Enterprise Formalisation: Fact or Fiction? – New ILO/GIZ Study on what works to formalize enterprises

Dear colleagues,

There is broad agreement that the high rates of enterprise informality prevailing in many developing countries should be reduced. Key arguments are to broaden the tax base, to improve the coverage of social protection, to reduce unfair competition, and to ultimately increase GDP levels.

Therefore, the International Labor Organization (ILO) and the German Agency for International Cooperation (GIZ) took stock of the existing empirical evidence concerning the impact of policies to stimulate informal enterprises to formalize. The new study basically shows that informality of enterprises seems to be a rational behaviour reflecting the high cost of becoming formal, the missing benefits of being formal, and the widely spread absence of law enforcement. Despite the general lack of solid empirical studies there are a couple of interesting findings on what works and what doesn’t.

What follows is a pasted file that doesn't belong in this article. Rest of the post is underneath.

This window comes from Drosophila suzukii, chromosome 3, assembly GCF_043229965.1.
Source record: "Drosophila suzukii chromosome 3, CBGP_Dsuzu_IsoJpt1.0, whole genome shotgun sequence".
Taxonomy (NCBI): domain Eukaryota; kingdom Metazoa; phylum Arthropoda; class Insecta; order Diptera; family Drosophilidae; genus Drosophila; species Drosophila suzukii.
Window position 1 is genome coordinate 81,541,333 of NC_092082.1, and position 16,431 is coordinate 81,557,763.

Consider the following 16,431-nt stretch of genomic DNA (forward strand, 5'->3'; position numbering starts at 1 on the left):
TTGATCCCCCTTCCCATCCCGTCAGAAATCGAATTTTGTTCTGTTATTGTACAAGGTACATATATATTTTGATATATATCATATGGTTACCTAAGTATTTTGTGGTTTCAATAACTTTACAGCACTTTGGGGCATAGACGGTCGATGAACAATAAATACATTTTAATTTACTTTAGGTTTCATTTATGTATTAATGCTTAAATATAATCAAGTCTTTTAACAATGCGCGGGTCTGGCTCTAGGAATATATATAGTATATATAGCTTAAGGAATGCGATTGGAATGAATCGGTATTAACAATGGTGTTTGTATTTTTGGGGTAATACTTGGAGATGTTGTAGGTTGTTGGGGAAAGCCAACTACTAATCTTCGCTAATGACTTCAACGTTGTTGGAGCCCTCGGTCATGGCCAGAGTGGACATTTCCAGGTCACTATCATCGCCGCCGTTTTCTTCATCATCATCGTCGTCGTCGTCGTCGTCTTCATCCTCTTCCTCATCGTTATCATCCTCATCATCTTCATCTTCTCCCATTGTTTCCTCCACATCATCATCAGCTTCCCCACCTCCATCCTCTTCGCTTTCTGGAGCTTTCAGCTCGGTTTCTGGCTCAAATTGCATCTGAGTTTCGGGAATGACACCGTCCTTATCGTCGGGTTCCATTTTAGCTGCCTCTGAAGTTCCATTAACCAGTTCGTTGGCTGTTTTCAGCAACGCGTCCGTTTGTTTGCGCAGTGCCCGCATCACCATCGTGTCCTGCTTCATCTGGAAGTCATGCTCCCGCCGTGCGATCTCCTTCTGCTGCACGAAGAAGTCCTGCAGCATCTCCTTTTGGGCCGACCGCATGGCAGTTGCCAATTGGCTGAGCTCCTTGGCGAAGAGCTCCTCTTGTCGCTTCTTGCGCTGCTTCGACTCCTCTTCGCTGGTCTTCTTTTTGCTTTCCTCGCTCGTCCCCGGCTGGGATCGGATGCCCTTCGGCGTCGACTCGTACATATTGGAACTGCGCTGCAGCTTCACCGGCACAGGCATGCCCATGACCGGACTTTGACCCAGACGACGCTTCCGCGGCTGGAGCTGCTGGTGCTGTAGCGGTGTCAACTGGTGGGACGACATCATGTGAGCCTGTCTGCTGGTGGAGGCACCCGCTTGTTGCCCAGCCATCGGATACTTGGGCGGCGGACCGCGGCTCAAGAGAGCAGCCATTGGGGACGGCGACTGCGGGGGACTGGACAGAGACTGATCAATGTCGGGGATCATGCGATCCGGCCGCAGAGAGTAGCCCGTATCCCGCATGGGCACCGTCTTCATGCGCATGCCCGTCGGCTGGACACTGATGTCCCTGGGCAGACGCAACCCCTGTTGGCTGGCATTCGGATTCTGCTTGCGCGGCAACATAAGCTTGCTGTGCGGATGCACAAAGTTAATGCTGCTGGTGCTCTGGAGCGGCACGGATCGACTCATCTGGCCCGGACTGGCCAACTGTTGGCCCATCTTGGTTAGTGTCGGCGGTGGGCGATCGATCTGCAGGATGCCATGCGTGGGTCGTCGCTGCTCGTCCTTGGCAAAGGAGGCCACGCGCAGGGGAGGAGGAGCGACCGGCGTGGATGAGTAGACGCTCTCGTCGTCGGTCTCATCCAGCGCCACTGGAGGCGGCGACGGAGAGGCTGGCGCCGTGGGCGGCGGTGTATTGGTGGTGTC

Business entry reforms can increase firm registrations. Single reforms aiming to increase firm registration by reducing the cost of formalization need to offer a high reduction of registration payment (at least 50%) in order to have significant effects on the number of registered businesses. Single reforms aiming at reducing the length of registration procedures can have a significant effect starting from a 15 % reduction of the time needed for registration. Combining several reforms aiming at reducing the cost of formalization perform better and require less drastic reductions. Innovative approaches link the cost reduction of formalization to clear benefits such as easy access to social protection for entrepreneurs and workers of micro-enterprises.

Finally, it is not sufficient to limit policies to cost reductions. In addition, improved information on the steps to be taken to formalize and the consequences are needed. This should also include clear communication on the cost and benefits of formalization.

The study presenting case studies from Argentina, Brazil, Colombia, and Sri Lanka is also available on www.ilo.org/seed.

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Farid Enterprise formalization: Fact or fiction? A quest for case studies